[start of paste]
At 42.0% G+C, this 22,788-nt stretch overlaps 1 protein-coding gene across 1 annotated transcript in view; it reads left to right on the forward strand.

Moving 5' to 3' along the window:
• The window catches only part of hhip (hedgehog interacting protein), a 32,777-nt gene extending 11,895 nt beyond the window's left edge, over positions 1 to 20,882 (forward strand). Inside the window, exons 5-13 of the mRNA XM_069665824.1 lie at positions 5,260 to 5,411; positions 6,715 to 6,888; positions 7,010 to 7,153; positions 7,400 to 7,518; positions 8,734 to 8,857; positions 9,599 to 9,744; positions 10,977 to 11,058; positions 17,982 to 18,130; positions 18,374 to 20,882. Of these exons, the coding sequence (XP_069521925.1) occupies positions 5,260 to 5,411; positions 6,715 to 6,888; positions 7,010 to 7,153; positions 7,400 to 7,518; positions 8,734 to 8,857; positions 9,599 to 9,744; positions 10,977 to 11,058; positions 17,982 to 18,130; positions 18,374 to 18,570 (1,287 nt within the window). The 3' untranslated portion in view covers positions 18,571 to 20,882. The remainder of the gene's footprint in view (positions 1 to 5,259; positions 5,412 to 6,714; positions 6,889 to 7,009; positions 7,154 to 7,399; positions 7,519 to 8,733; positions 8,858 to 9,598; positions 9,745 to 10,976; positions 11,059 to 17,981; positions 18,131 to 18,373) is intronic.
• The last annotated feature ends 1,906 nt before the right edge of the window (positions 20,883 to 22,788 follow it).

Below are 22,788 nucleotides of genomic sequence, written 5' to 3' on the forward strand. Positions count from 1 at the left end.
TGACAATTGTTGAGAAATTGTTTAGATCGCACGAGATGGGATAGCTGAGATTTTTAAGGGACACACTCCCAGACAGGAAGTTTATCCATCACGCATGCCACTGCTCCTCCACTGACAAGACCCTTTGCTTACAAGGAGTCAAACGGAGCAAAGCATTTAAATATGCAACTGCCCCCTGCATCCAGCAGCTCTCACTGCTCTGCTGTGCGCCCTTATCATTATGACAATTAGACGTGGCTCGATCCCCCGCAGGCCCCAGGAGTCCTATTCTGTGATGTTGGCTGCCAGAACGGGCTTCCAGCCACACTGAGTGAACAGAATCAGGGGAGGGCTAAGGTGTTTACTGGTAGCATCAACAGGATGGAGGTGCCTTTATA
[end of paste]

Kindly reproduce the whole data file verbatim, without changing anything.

At 42.0% G+C, this 22,788-nt stretch overlaps 1 protein-coding gene across 1 annotated transcript in view; it reads left to right on the forward strand.

Moving 5' to 3' along the window:
• The window catches only part of hhip (hedgehog interacting protein), a 32,777-nt gene extending 11,895 nt beyond the window's left edge, over positions 1 to 20,882 (forward strand). Inside the window, exons 5-13 of the mRNA XM_069665824.1 lie at positions 5,260 to 5,411; positions 6,715 to 6,888; positions 7,010 to 7,153; positions 7,400 to 7,518; positions 8,734 to 8,857; positions 9,599 to 9,744; positions 10,977 to 11,058; positions 17,982 to 18,130; positions 18,374 to 20,882. Of these exons, the coding sequence (XP_069521925.1) occupies positions 5,260 to 5,411; positions 6,715 to 6,888; positions 7,010 to 7,153; positions 7,400 to 7,518; positions 8,734 to 8,857; positions 9,599 to 9,744; positions 10,977 to 11,058; positions 17,982 to 18,130; positions 18,374 to 18,570 (1,287 nt within the window). The 3' untranslated portion in view covers positions 18,571 to 20,882. The remainder of the gene's footprint in view (positions 1 to 5,259; positions 5,412 to 6,714; positions 6,889 to 7,009; positions 7,154 to 7,399; positions 7,519 to 8,733; positions 8,858 to 9,598; positions 9,745 to 10,976; positions 11,059 to 17,981; positions 18,131 to 18,373) is intronic.
• The last annotated feature ends 1,906 nt before the right edge of the window (positions 20,883 to 22,788 follow it).

Below are 22,788 nucleotides of genomic sequence, written 5' to 3' on the forward strand. Positions count from 1 at the left end.
TGACAATTGTTGAGAAATTGTTTAGATCGCACGAGATGGGATAGCTGAGATTTTTAAGGGACACACTCCCAGACAGGAAGTTTATCCATCACGCATGCCACTGCTCCTCCACTGACAAGACCCTTTGCTTACAAGGAGTCAAACGGAGCAAAGCATTTAAATATGCAACTGCCCCCTGCATCCAGCAGCTCTCACTGCTCTGCTGTGCGCCCTTATCATTATGACAATTAGACGTGGCTCGATCCCCCGCAGGCCCCAGGAGTCCTATTCTGTGATGTTGGCTGCCAGAACGGGCTTCCAGCCACACTGAGTGAACAGAATCAGGGGAGGGCTAAGGTGTTTACTGGTAGCATCAACAGGATGGAGGTGCCTTTATA